My Math Forum Square roots of numbers < 1

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 March 29th, 2014, 10:04 AM #11 Senior Member   Joined: Nov 2013 Posts: 160 Thanks: 7 I already mentioned a book by Rudy Rucker: Infinity And The Mind. He is a mathematician and writes on his book page 79 that the number K with decimal expansion 0.99999... is the same as 1, his argument is 10K=9.99999.... - K=0.99999.... ------------------------ 9K =9 K =1 He continues "maybe this argument is misleading. What if there is some number call it 1 - 1/ω, that is greater than any finite string of 0.9.....9 of nines, yet less than 1? If K were equal to 1-1/ω, there is infinitesimal quantity that does not get canceled out, and the above argument does not work": 10K=10 - 10/ω - K= 1 - 1/ω ---------------------- 9K = 9 - 9/ω K = 1 - 1/ω Last edited by TwoTwo; March 29th, 2014 at 10:18 AM.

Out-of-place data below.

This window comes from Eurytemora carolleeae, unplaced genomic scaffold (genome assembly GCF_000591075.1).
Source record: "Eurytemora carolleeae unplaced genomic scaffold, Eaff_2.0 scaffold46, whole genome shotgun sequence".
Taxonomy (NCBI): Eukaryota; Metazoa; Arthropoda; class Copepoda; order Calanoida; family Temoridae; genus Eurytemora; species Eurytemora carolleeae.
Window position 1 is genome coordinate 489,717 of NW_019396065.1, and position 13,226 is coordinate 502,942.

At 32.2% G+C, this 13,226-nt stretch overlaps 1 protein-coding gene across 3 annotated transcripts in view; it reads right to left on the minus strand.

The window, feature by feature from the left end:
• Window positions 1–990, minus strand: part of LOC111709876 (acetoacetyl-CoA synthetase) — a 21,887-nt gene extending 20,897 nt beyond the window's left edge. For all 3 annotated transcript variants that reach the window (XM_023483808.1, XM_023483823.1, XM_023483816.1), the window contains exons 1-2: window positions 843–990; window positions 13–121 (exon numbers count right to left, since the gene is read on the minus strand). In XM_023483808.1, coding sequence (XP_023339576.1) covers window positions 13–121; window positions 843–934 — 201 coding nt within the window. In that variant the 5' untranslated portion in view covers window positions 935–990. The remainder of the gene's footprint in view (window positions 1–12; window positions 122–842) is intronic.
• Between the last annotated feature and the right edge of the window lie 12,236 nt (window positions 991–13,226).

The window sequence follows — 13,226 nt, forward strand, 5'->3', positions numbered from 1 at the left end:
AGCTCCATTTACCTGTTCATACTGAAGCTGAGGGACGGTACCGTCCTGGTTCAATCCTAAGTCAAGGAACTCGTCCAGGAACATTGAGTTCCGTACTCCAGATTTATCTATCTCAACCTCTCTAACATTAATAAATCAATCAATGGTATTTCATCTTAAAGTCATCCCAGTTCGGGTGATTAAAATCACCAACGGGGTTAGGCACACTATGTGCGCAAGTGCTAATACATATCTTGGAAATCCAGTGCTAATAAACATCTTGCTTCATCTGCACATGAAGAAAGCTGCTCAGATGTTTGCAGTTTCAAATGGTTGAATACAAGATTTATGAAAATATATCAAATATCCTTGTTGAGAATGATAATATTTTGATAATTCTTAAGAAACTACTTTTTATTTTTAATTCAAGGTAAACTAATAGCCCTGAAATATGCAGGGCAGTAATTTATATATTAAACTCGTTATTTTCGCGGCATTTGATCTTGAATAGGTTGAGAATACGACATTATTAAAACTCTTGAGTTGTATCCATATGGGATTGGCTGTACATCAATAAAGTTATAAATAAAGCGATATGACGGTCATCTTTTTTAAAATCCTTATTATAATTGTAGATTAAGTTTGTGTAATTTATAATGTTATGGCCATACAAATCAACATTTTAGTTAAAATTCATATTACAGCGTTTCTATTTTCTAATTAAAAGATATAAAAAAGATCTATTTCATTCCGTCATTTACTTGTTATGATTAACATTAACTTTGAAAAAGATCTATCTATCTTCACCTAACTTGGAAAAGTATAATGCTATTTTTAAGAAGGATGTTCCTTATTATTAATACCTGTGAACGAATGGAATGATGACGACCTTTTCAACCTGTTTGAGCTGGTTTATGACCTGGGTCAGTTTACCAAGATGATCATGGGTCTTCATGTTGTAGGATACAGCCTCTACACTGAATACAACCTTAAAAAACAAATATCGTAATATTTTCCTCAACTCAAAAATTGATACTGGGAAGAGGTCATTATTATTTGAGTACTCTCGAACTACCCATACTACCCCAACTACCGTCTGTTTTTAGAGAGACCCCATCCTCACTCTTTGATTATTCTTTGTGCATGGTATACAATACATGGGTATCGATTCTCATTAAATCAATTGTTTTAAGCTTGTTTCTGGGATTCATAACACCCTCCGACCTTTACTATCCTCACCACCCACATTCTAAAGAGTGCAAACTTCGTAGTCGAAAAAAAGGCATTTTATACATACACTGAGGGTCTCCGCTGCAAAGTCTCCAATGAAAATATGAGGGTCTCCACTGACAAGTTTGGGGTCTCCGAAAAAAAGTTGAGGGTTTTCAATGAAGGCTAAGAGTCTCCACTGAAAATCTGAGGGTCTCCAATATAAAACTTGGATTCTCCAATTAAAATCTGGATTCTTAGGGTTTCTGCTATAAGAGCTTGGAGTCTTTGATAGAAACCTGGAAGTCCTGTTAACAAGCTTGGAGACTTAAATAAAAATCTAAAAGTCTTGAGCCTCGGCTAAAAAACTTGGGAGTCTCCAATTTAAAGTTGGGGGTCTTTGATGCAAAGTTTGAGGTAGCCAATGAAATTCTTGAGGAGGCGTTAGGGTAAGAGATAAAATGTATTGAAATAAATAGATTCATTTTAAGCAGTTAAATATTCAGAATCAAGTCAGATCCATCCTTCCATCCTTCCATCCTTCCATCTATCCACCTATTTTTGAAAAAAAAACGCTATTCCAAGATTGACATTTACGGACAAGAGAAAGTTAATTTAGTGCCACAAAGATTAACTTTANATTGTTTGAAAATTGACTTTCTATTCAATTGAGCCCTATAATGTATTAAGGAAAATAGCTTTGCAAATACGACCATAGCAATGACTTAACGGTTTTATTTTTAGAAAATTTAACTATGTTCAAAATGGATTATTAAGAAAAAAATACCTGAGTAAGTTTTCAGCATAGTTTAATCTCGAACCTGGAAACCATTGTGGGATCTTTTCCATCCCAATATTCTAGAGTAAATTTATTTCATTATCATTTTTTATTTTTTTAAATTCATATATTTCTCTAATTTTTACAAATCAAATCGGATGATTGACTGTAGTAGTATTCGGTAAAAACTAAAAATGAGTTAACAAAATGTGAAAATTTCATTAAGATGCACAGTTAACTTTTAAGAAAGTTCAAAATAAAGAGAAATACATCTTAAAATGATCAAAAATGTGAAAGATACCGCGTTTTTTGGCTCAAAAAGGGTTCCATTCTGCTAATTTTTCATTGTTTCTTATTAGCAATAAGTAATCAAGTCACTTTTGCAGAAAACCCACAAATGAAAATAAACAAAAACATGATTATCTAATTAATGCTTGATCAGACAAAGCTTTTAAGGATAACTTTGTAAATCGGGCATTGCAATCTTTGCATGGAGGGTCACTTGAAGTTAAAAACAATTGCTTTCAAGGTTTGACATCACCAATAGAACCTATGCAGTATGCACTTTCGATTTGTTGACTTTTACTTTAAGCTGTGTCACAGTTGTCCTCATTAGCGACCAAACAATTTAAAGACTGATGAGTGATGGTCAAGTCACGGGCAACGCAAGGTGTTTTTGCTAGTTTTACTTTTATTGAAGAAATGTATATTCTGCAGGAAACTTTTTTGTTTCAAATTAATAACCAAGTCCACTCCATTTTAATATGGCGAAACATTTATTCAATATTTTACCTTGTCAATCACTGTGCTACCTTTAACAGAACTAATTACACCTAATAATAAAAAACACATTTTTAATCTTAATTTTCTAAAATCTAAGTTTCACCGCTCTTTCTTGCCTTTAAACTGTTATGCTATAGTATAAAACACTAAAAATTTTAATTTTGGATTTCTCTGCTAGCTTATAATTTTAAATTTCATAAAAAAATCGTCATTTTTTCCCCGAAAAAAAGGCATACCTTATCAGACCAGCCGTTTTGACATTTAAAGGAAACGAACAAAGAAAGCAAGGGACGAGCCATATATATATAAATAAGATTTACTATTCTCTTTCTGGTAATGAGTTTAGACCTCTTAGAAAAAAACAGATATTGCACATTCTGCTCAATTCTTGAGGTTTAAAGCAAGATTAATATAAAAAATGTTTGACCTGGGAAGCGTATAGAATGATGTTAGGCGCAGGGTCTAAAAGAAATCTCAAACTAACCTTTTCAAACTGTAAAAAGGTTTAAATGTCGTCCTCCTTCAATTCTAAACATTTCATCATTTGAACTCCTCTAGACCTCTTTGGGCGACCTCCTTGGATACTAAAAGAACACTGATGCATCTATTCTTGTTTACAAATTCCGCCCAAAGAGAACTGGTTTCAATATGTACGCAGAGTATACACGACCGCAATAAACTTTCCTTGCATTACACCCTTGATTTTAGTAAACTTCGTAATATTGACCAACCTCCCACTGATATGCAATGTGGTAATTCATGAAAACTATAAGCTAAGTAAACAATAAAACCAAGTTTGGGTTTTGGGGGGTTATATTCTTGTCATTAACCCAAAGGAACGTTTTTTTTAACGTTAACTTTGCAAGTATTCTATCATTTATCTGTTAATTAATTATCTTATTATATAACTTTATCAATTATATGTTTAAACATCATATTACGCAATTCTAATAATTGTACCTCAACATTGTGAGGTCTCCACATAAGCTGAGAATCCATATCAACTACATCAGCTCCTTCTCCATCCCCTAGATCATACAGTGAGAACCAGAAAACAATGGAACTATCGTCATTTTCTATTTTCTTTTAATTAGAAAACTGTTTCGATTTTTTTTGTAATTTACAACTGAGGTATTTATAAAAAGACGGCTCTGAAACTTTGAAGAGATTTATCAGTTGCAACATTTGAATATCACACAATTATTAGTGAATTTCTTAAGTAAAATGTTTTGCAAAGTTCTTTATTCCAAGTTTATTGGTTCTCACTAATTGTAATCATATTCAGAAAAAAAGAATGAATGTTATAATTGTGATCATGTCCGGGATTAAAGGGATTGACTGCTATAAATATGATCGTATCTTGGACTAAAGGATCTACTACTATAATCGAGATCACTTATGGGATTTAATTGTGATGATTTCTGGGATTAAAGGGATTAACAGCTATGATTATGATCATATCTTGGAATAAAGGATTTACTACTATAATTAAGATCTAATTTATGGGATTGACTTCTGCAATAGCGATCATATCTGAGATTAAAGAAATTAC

March 29th, 2014, 08:54 PM #12 Math Team   Joined: Dec 2013 From: Colombia Posts: 7,681 Thanks: 2659 Math Focus: Mainly analysis and algebra You are creating a sequence where $a_{n+1}= sqrt{a_n} ,\, 0 < a_0=< 1=$ If the sequence approaches a limit, L, we have \begin{align*} L &= \sqrt{L} \\ L^2 - L &= 0 \\ L\left(L-1\right) &= 0 \end{align*} So L = 0 or L = 1 $a_{n+1}^2 - L^2= a_n - L$ So $0 < a_n < 1 \;\Rightarrow\; 0 < a_{n+1} < 1$ Thus the sequence is bounded above. $a_{n+1}^2 - a_n^2= a_n - a_n^2 = a_n \left(1 - a_n \right)$ So $0 < a_n < 1 \;\Rightarrow\; a_{n+1}^2 - a_n^2 > 0$ Thus the sequence is increasing. Since the sequence is both bounded above and increasing, it must converge to a limit. And we showed above that the limit must be 1. However, since the sequence is increasing, we can say that there is no N such that $a_N= 1$ Last edited by v8archie; March 29th, 2014 at 08:59 PM.
 March 30th, 2014, 06:44 AM #13 Global Moderator   Joined: Dec 2006 Posts: 20,966 Thanks: 2216 In general, the successive values are approximate, so when the calculator internally obtains, say, 0.999999999896, and cannot display that many digits, it may well display 1 instead. Eventually, even the internally calculated value may become exactly 1.

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